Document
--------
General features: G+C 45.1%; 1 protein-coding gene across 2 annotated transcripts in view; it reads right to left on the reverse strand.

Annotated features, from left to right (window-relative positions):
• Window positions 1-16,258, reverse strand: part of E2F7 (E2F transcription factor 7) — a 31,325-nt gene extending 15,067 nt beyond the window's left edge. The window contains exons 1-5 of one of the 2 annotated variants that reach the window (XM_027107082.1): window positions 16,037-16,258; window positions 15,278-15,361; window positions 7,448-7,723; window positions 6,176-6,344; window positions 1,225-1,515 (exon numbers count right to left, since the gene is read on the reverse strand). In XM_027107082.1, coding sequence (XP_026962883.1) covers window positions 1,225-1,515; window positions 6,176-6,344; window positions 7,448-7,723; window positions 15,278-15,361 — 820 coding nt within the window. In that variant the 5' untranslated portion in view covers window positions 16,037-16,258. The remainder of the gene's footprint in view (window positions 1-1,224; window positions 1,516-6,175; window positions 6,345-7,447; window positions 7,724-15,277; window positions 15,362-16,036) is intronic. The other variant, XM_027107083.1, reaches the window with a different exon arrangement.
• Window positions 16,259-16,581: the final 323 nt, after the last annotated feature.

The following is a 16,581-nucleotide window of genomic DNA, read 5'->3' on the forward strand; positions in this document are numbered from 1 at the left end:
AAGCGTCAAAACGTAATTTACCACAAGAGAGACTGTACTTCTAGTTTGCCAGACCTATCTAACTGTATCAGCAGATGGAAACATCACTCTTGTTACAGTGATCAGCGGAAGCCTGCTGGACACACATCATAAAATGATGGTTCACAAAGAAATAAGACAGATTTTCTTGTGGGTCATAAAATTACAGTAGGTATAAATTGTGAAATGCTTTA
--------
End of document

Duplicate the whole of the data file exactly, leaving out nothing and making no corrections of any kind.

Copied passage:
General features: G+C 45.1%; 1 protein-coding gene across 2 annotated transcripts in view; it reads right to left on the reverse strand.

Annotated features, from left to right (window-relative positions):
• Window positions 1-16,258, reverse strand: part of E2F7 (E2F transcription factor 7) — a 31,325-nt gene extending 15,067 nt beyond the window's left edge. The window contains exons 1-5 of one of the 2 annotated variants that reach the window (XM_027107082.1): window positions 16,037-16,258; window positions 15,278-15,361; window positions 7,448-7,723; window positions 6,176-6,344; window positions 1,225-1,515 (exon numbers count right to left, since the gene is read on the reverse strand). In XM_027107082.1, coding sequence (XP_026962883.1) covers window positions 1,225-1,515; window positions 6,176-6,344; window positions 7,448-7,723; window positions 15,278-15,361 — 820 coding nt within the window. In that variant the 5' untranslated portion in view covers window positions 16,037-16,258. The remainder of the gene's footprint in view (window positions 1-1,224; window positions 1,516-6,175; window positions 6,345-7,447; window positions 7,724-15,277; window positions 15,362-16,036) is intronic. The other variant, XM_027107083.1, reaches the window with a different exon arrangement.
• Window positions 16,259-16,581: the final 323 nt, after the last annotated feature.

The following is a 16,581-nucleotide window of genomic DNA, read 5'->3' on the forward strand; positions in this document are numbered from 1 at the left end:
AAGCGTCAAAACGTAATTTACCACAAGAGAGACTGTACTTCTAGTTTGCCAGACCTATCTAACTGTATCAGCAGATGGAAACATCACTCTTGTTACAGTGATCAGCGGAAGCCTGCTGGACACACATCATAAAATGATGGTTCACAAAGAAATAAGACAGATTTTCTTGTGGGTCATAAAATTACAGTAGGTATAAATTGTGAAATGCTTTA